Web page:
Monday, March 19, 2012

Two Game-Changing Moments

I don't think he likes me. :P

  DMBC Dunkerque (my team!) was in store for a tough game Saturday night. We knew that coming into the game. League-leader Perpignan came to town with only two losses on the season. They had out-classed us, and easily beaten us in our first match up back in November. But for some reason, I had a good feeling going into the game Saturday. Maybe I'm crazy, or maybe I am overly optimistic -- but I felt we had a good shot at scoring the upset (it is March Madness after all, right?!?).

  There were two game-changing moments in our match up against Perpignan Saturday night. I doubt either moment stood out to spectators, but I felt they were the most important moments in the 40-minute game. Neither of them happened when the game was on the line, or in the waning moments of the fourth quarter, but they were crucial none the less.

Early-season game.
  My teammates and I opened the game strong; my good feelings prior to the game were backed up with solid play from the start. We were up 16-7 with less than two minutes to go in the first quarter -- clearly in control of the game. We had a opportunity to pull even further ahead of Perpignan with an end-of-the quarter run. But the opposite happened. After the first quarter buzzer sounded, Perpignan had cut our lead to 16-12.

  That was the first big impact moment of the game. Instead of holding them scoreless (like they did to us), and extending our lead to double-digits, Perpignan started the second quarter with all the momentum. To get wins against great teams, you have to capitalize on those moments.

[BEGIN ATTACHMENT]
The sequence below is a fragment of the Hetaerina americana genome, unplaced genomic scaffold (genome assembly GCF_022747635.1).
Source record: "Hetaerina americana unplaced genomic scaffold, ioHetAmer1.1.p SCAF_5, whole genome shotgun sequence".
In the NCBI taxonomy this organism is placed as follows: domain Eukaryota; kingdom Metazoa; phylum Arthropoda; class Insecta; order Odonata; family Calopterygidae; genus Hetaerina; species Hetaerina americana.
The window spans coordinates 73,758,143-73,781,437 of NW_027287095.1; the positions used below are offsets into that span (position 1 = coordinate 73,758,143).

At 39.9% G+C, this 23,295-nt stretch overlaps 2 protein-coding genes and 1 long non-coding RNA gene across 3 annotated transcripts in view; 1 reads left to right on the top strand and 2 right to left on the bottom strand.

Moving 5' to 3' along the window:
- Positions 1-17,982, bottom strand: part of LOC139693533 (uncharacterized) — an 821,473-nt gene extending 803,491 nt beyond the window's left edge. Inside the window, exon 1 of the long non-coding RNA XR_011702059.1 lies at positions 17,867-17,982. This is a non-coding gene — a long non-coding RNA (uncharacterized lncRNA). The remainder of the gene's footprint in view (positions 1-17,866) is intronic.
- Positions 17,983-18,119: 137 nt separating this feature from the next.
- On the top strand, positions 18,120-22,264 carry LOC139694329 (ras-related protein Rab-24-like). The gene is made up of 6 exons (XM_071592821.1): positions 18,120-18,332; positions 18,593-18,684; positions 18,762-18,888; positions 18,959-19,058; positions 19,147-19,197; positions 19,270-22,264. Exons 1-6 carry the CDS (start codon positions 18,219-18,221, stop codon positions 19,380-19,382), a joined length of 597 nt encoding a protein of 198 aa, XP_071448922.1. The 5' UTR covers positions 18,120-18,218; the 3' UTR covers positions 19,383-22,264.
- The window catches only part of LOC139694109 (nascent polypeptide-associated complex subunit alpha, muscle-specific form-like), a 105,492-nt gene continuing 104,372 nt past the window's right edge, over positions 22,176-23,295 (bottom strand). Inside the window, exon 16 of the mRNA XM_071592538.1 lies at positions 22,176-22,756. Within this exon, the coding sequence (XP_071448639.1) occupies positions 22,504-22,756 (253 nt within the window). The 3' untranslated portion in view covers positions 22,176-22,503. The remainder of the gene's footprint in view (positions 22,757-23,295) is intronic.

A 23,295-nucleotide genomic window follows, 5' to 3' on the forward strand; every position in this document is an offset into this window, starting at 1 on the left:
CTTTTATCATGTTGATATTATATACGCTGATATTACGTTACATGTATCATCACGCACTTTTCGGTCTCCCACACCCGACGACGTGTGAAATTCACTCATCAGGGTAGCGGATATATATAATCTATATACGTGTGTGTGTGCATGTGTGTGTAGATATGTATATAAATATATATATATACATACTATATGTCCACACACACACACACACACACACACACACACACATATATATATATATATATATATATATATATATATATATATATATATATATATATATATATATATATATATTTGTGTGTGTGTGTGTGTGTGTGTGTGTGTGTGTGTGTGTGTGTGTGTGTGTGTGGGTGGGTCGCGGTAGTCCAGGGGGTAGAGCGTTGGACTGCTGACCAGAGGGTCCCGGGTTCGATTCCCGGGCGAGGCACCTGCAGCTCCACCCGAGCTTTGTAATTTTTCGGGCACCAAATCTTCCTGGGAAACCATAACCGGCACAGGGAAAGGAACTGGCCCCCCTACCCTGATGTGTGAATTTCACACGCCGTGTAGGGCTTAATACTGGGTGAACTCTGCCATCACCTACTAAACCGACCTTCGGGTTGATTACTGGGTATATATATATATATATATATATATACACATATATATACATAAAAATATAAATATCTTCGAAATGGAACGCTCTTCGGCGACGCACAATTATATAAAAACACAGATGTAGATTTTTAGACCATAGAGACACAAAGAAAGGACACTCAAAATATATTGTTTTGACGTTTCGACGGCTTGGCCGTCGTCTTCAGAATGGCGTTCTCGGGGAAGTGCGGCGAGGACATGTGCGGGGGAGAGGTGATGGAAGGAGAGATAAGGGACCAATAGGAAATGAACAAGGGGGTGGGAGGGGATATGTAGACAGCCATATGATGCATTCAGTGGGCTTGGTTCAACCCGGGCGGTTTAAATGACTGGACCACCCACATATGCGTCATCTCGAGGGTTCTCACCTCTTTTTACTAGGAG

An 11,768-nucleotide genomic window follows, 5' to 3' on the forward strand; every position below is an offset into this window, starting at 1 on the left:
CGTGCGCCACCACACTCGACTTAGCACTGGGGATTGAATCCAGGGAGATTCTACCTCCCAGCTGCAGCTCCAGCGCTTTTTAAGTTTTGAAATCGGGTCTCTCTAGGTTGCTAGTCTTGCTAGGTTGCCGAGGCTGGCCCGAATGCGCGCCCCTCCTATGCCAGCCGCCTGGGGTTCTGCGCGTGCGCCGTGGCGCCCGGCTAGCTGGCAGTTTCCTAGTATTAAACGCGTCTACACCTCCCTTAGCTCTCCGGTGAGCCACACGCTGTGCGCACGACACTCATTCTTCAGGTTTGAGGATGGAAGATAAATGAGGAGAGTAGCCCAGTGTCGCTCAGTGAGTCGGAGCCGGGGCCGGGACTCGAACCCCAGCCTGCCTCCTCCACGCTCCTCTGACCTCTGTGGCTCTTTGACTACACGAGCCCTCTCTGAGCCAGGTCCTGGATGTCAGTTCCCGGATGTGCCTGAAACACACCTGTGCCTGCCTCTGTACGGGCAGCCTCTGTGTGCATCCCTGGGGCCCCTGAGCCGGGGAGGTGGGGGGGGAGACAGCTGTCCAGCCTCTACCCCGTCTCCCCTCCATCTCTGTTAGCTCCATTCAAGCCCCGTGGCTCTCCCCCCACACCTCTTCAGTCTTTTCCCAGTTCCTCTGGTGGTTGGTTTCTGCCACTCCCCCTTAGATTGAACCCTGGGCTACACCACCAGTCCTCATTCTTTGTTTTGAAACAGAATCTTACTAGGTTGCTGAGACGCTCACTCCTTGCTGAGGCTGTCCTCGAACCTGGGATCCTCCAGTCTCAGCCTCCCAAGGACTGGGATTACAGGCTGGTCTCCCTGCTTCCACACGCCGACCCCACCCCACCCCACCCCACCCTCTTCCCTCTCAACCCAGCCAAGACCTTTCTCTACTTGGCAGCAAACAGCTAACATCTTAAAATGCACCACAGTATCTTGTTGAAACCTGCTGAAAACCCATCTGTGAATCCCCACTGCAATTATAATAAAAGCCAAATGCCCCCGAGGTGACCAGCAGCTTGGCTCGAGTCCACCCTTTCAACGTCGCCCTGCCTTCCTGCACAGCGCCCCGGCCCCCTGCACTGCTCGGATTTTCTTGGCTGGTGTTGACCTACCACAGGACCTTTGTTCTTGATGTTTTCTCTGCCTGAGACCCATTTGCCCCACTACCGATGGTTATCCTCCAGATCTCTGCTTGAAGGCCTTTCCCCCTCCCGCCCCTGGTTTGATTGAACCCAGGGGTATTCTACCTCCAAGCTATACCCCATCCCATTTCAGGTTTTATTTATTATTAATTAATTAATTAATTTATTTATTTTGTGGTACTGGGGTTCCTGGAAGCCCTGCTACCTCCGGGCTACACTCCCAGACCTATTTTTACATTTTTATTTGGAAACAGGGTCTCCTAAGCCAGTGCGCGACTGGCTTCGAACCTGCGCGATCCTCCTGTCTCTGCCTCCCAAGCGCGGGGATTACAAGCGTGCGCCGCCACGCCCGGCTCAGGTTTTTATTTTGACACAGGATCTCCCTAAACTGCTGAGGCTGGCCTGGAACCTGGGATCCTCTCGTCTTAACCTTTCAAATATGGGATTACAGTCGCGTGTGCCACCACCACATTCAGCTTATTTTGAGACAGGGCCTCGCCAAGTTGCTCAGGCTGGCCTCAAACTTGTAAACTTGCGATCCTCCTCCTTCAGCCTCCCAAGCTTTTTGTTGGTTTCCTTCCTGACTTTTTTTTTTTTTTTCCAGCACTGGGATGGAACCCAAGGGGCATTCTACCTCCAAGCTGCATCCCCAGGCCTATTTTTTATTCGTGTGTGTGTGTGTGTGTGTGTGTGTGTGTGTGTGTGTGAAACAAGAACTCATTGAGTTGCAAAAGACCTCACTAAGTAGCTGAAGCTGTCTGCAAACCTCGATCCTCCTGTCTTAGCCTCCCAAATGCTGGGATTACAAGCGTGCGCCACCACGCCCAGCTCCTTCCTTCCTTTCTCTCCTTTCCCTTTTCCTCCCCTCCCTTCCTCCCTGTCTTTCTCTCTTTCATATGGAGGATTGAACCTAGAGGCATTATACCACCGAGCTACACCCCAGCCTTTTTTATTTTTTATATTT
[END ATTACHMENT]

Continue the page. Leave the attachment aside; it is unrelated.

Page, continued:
The second game-changing moment happened early in the third quarter. We made the mistake of putting them into the bonus (five team fouls) with almost seven minutes to go in the quarter. So anytime we committed a foul, for the remaining seven minutes of the third, Perpignan was headed to the free throw line for two shots. Easy way to control the game, and put points on the board.

Earlier this season.
Against some teams, that might not hurt you too much. But against Perpignan, who boasts front line players of 6'6", 6'4", 6'4", and 6'3" (that's TALL on the women's side), it'll kill you. They're a team that constantly goes inside, and pounds the offensive boards. Needless to say, Perpignan spent a lot of time at the free throw line in the third (and fourth) quarter. They shot 27 free throws on the game (to our 14, by comparison). Perpignan easily put points on the board throughout the second half, while we struggled to keep pace.

  Obviously there were many moments before and after that had great impact on the game Saturday night. But to me, basketball is a game of momentum and runs. And those two moments tipped momentum and the advantage to Perpignan both times.

  Here's another thing that became obvious against Perpignan: you can't teach size. It's as true in Europe as it is anywhere else you toss up a basketball. Many of you know I'm on the taller side of the height-spectrum (6'2" for those of you wondering), but I am rarely the tallest player on the court. Many times on Saturday, Perpignan's five on the court looked like this: 6'6", 6'4", 5'11", 5'11", and an averaged sized PG at 5'7".

  They controlled the paint, and made scoring inside difficult for us. With height all over the court, any defensive mistake on our part likely led to a lay up, or an offensive rebound, and put back (or foul) for Perpignan. Tough to compete against a team like that for 40 minutes.

Versus Le Havre.
  It was great being back on the court, and competing in a game (it had been a while since I had played in a game because of bye weeks, and an injury). It's always tough to take a loss, but taking a positive approach, I felt we played a solid game. Perpignan was just a stronger team. We only have five more games on our schedule -- wow this season has flown by!!

  ~ Sabrina


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